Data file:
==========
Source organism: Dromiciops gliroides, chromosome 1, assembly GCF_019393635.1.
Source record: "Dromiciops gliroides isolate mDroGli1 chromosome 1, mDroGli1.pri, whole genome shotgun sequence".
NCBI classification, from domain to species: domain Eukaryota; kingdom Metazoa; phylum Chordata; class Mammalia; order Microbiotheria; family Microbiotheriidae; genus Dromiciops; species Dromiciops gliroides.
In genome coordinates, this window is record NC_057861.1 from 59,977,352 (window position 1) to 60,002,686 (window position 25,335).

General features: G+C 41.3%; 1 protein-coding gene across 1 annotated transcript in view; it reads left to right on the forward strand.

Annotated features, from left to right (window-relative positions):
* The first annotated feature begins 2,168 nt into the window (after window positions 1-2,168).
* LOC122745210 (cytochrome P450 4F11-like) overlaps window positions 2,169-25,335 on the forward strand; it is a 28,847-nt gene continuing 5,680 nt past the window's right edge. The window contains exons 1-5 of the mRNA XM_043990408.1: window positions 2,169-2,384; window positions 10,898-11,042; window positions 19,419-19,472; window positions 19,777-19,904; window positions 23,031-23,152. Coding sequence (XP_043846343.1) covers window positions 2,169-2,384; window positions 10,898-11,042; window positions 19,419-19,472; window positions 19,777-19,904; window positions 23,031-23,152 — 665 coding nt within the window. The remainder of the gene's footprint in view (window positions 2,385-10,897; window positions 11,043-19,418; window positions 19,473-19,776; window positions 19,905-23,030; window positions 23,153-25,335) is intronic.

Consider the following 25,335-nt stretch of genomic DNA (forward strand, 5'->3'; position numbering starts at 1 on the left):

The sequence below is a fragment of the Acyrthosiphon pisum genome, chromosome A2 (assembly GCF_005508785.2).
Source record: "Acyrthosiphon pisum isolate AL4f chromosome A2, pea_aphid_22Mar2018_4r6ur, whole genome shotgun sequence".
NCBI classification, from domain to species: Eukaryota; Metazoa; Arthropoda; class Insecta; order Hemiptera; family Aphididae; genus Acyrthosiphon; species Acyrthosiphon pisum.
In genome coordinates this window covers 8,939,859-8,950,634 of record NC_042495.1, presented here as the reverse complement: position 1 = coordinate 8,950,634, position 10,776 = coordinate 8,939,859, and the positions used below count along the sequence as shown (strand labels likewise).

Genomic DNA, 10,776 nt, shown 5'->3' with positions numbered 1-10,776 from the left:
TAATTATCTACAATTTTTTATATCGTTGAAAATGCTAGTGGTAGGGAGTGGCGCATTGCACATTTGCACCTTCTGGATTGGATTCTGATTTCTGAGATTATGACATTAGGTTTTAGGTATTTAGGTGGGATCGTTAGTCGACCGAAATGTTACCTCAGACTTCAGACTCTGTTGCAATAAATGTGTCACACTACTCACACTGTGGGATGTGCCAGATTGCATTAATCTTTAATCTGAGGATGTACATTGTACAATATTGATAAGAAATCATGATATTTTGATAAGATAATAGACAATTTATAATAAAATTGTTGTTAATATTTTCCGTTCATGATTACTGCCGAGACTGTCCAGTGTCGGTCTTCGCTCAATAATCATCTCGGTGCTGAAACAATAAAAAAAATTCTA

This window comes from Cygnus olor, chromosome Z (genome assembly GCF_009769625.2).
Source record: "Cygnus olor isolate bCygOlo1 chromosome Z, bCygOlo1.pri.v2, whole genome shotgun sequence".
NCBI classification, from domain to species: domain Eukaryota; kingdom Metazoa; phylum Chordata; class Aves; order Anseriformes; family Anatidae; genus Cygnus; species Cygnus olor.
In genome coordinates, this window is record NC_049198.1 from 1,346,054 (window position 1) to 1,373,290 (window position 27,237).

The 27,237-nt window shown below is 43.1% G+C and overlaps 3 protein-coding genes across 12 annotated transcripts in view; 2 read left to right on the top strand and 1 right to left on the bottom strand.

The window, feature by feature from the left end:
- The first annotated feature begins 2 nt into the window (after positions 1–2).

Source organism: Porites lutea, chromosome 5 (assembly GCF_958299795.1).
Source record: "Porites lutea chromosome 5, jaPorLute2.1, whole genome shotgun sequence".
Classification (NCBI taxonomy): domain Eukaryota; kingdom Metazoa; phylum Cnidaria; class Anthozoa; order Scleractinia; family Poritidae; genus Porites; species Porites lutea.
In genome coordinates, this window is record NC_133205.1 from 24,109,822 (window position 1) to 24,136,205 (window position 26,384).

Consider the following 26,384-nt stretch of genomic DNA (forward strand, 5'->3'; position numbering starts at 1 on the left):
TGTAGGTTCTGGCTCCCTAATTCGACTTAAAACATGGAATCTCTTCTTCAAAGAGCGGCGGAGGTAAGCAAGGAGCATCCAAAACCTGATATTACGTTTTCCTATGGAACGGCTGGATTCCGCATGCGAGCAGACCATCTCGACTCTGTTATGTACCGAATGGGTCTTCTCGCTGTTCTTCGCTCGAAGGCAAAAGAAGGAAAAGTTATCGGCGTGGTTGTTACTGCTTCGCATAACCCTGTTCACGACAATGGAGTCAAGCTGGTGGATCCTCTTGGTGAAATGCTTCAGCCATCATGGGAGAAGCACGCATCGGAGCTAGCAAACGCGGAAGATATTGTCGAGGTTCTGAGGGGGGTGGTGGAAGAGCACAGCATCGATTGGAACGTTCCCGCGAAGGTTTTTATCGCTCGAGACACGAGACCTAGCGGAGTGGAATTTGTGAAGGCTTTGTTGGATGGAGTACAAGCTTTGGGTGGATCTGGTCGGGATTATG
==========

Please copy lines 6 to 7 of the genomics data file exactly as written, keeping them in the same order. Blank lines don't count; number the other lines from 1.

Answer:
Annotated features, from left to right (window-relative positions):
* The first annotated feature begins 2,168 nt into the window (after window positions 1-2,168).